Panorama an a Giant Screen (Sep, 1949)

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Panorama an a Giant Screen

SIGHTSEEING “trips” to America’s beauty spots have been conducted right on the Chicago Railroad Fairground with a projection system that makes color pictures of Niagara Falls seem so real that you wonder why you can’t feel the mist on your face. Kodachrome transparencies are projected on the screen five at a time and, so perfectly aligned are the individual pictures, that the effect is of a giant, natural panorama.

Part of the Eastern Railroads exhibit at the fair, the presentation features the Vitarama system of slide projection. Ten separate projectors are used, two being housed in each of five machines. Carefully aligned and synchronized, the 10 projectors provide a sight-and-sound panorama of the East—its natural beauty and its giant industry.

The huge screen, made up of five joined sections, is more than 30 feet long and 9 feet high and occupies the entire front wall of the theater. The tremendous screen width provides an angle of vision approximately equal to that of the human eye, giving such a natural quality to the scene that the audience feels as though it is seeing the real thing.

A complicated system of shutters and film-transport machinery changes one scene to another so smoothly that you are almost unaware of the change. A recorded commentary with music and appropriate sound effects is played with the show. Triggering signals, recorded on the. transcription but inaudible to the audience, operate the slide machinery.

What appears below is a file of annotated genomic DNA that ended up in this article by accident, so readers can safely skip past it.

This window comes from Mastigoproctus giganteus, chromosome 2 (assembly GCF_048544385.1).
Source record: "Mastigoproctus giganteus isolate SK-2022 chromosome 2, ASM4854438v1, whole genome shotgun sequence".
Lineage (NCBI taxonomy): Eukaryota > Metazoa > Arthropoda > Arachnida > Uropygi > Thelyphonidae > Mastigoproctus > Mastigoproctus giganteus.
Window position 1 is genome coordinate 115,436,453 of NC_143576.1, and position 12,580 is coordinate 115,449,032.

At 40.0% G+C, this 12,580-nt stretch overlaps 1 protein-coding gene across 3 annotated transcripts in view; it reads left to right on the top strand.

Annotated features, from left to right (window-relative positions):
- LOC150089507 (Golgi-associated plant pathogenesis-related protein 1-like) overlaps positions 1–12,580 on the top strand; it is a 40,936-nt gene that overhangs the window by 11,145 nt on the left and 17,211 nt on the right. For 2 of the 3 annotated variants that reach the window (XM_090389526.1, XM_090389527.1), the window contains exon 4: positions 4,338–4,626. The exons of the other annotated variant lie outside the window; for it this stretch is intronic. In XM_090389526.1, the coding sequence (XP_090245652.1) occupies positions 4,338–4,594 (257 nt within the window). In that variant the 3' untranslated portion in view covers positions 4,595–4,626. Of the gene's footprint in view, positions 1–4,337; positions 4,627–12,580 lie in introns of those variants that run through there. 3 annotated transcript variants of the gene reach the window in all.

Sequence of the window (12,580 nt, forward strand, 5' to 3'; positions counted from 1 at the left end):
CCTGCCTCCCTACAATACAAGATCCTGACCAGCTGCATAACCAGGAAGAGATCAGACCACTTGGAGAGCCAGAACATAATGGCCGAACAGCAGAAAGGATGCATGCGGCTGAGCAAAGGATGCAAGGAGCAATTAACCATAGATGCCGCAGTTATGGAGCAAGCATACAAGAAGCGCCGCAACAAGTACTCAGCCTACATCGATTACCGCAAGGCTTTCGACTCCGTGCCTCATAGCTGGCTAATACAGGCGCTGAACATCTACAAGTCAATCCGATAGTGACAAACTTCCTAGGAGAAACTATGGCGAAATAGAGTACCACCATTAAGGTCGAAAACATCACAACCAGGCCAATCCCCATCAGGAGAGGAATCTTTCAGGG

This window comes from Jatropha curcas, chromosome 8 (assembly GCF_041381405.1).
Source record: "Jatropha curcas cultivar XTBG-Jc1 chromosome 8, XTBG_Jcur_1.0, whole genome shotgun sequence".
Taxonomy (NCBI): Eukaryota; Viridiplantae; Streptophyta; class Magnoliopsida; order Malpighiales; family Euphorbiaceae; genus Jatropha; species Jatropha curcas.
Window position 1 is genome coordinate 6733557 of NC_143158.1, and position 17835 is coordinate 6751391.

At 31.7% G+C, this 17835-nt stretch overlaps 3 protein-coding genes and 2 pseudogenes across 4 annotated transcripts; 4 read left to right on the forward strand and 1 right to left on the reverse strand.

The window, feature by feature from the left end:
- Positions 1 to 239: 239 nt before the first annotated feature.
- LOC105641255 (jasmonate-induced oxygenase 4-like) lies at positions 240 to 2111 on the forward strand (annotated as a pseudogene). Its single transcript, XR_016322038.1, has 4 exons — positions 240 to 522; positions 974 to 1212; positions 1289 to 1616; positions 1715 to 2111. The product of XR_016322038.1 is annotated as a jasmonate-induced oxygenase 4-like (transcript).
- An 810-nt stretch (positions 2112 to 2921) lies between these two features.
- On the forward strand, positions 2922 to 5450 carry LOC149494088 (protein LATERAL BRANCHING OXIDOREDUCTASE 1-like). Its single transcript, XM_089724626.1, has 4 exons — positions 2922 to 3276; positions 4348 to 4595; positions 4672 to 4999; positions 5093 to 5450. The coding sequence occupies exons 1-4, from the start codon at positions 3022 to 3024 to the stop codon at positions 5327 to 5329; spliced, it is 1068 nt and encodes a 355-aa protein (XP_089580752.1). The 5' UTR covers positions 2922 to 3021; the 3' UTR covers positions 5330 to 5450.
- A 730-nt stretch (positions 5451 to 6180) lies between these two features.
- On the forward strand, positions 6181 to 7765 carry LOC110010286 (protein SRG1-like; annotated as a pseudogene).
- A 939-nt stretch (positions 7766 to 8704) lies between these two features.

The color pictures were taken on a special tripod with a swivel head to provide the exact angle necessary for multiple projection. The slides are mounted in metal frames, linked together to form a continuous belt and pulled through the projection gate by a small electric motor. Another small motor operates the shutters. As the shutters on the top bank of projectors are closing, those on the lower bank open, thus dissolving one scene into another almost imperceptibly.

1 comment
  1. Stannous says: March 8, 200710:18 am

    I saw updated versions of the at World’s Fairs in NY (1964), Montreal (1967), and Vancouver (1986).

    The first was a 180º view, then 360º and finally 3D and in IMax.

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